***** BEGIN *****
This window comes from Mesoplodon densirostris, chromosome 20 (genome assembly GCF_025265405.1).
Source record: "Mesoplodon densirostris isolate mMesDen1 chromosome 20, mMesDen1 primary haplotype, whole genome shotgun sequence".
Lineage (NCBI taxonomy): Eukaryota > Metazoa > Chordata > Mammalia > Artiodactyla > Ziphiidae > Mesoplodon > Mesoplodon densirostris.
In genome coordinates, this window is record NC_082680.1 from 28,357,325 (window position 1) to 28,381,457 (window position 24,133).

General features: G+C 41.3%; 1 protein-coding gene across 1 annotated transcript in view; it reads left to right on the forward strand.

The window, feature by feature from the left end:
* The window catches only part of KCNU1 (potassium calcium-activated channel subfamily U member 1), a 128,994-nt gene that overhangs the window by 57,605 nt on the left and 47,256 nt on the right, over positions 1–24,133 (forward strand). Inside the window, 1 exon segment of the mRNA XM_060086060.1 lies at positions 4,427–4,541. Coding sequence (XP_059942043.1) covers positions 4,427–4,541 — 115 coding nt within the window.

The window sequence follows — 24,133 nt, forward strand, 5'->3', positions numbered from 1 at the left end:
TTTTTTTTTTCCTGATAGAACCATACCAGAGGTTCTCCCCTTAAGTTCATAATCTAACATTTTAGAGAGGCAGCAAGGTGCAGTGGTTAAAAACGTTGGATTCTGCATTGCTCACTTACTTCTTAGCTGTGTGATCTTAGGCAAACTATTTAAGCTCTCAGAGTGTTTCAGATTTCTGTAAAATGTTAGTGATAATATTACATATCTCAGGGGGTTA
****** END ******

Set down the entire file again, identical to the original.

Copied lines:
This window comes from Mesoplodon densirostris, chromosome 20 (genome assembly GCF_025265405.1).
Source record: "Mesoplodon densirostris isolate mMesDen1 chromosome 20, mMesDen1 primary haplotype, whole genome shotgun sequence".
Lineage (NCBI taxonomy): Eukaryota > Metazoa > Chordata > Mammalia > Artiodactyla > Ziphiidae > Mesoplodon > Mesoplodon densirostris.
In genome coordinates, this window is record NC_082680.1 from 28,357,325 (window position 1) to 28,381,457 (window position 24,133).

General features: G+C 41.3%; 1 protein-coding gene across 1 annotated transcript in view; it reads left to right on the forward strand.

The window, feature by feature from the left end:
* The window catches only part of KCNU1 (potassium calcium-activated channel subfamily U member 1), a 128,994-nt gene that overhangs the window by 57,605 nt on the left and 47,256 nt on the right, over positions 1–24,133 (forward strand). Inside the window, 1 exon segment of the mRNA XM_060086060.1 lies at positions 4,427–4,541. Coding sequence (XP_059942043.1) covers positions 4,427–4,541 — 115 coding nt within the window.

The window sequence follows — 24,133 nt, forward strand, 5'->3', positions numbered from 1 at the left end:
TTTTTTTTTTCCTGATAGAACCATACCAGAGGTTCTCCCCTTAAGTTCATAATCTAACATTTTAGAGAGGCAGCAAGGTGCAGTGGTTAAAAACGTTGGATTCTGCATTGCTCACTTACTTCTTAGCTGTGTGATCTTAGGCAAACTATTTAAGCTCTCAGAGTGTTTCAGATTTCTGTAAAATGTTAGTGATAATATTACATATCTCAGGGGGTTA